• BIO 151 and 203 (General Biology) • CHE 105 and 106 (Analytical Chemistry) • CHE 207 and 208 (Organic Chemistry) • MAT 131 and 132 (Calculus) • PHY 201 and 202 (General Physics)
Students should plan to prepare for and take the Medical College Aptitude Test (or other appropriate placement exam) in the spring of the junior year. Students interested in these programs should consult with the pre-professional adviser, Professor Karen Campbell in the Biology Department. Pre-professional students may concentrate in areas other than biology. However, in order to meet specific science requirements for professional schools, they should plan their schedules in conference with both the appropriate academic department and Professor Campbell.
• Early Assurance Program: Albright College has established an early assurance agreement with the Pennsylvania State University School of Medicine at Hershey. Under the terms of this agreement, students with a combined SAT score of 1250 and a 3.5 GPA at the end of their sophomore year are nominated for early acceptance to Hershey Medical School, provided that they have completed eight of the 10 required courses (BIO 151, 203; CHE 105, 106, 207, 208; MAT 131, 132; PHY 201, 202). Successful candidates must complete their undergraduate requirements with a minimum cumulative GPA of 3.3, and earn at least Hershey's national average scores on the MCAT.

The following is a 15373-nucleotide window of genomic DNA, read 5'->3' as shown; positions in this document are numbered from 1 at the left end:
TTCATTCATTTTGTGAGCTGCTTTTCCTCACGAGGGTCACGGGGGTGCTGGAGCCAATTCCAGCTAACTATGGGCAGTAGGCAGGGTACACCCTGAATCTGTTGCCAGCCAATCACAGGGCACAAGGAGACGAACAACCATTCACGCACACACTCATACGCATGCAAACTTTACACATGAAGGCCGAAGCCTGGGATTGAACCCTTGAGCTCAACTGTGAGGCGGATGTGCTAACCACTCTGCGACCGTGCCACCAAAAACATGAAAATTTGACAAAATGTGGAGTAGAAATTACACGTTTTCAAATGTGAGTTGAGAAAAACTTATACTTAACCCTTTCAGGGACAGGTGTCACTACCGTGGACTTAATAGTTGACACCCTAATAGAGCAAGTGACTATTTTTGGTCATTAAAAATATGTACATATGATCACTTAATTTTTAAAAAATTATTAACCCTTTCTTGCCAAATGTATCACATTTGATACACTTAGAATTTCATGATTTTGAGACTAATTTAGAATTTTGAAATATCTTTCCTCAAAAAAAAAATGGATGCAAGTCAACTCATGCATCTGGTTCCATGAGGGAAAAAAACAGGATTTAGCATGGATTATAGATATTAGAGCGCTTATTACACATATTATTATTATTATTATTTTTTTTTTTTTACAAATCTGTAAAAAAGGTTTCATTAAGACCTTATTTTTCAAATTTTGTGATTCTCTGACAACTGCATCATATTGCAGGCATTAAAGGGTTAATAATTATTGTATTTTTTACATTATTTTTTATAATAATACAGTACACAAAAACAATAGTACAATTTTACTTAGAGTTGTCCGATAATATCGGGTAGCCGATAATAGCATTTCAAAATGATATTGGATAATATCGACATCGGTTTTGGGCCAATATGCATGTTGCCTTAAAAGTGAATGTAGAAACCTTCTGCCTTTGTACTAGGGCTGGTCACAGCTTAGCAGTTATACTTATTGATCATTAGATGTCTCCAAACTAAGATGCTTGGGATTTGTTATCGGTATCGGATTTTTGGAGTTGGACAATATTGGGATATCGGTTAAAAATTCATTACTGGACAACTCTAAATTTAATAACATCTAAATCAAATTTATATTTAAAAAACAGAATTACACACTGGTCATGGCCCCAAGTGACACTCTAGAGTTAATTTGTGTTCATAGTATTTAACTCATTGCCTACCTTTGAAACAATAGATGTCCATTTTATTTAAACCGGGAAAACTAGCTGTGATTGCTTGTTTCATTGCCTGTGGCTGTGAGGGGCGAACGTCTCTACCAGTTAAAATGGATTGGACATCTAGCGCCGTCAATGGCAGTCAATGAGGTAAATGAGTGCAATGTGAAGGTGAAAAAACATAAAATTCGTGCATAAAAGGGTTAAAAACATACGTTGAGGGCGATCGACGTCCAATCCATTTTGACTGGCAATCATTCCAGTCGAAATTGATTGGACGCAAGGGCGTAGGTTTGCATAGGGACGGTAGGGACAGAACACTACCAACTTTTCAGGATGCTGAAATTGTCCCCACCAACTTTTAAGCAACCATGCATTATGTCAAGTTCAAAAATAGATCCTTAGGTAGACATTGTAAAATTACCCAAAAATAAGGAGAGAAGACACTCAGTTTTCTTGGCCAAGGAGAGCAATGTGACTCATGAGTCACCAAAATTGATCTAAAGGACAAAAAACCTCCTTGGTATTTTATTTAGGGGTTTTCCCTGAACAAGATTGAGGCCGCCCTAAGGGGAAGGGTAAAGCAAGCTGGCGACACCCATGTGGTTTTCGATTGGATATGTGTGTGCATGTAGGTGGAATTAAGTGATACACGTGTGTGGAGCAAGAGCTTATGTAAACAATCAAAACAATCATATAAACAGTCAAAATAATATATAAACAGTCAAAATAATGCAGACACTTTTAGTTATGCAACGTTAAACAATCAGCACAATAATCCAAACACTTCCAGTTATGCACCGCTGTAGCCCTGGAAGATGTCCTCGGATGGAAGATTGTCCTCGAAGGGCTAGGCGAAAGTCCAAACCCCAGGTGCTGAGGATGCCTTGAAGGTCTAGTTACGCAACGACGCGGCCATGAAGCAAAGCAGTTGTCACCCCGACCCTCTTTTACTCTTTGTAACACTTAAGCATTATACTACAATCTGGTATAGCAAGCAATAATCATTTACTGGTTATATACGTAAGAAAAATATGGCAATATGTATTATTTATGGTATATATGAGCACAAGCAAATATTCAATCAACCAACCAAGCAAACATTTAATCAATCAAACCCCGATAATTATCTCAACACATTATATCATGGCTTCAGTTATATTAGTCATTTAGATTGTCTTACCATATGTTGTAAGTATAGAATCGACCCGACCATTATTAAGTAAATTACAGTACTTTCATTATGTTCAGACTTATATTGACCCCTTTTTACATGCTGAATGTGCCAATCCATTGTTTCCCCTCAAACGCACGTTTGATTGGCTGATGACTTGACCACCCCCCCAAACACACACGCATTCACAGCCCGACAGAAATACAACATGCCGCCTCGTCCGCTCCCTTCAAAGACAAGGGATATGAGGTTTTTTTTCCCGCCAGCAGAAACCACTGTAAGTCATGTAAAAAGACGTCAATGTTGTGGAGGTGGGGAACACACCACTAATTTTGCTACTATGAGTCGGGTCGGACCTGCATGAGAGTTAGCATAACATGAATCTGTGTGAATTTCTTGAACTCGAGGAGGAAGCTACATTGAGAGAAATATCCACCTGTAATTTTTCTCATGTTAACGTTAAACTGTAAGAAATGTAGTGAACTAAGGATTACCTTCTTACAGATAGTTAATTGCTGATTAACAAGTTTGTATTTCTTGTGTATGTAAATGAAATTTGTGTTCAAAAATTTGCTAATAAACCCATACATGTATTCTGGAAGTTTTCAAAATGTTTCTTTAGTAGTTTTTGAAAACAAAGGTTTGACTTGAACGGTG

The pre-theological program is designed for students who intend to enter a theological school to prepare for the Christian ministry or other church-related service.
Pre-theological students may enroll in either the bachelor of arts or the bachelor of science curriculum. Students should obtain a thorough foundation in the following basic subjects: English, foreign language (at least one), philosophy, ethics, logic, religious studies, history, psychology, the natural sciences and education. All pre-theological students should consult with Professor Bill King in the Religious Studies Department for assistance in organizing their programs.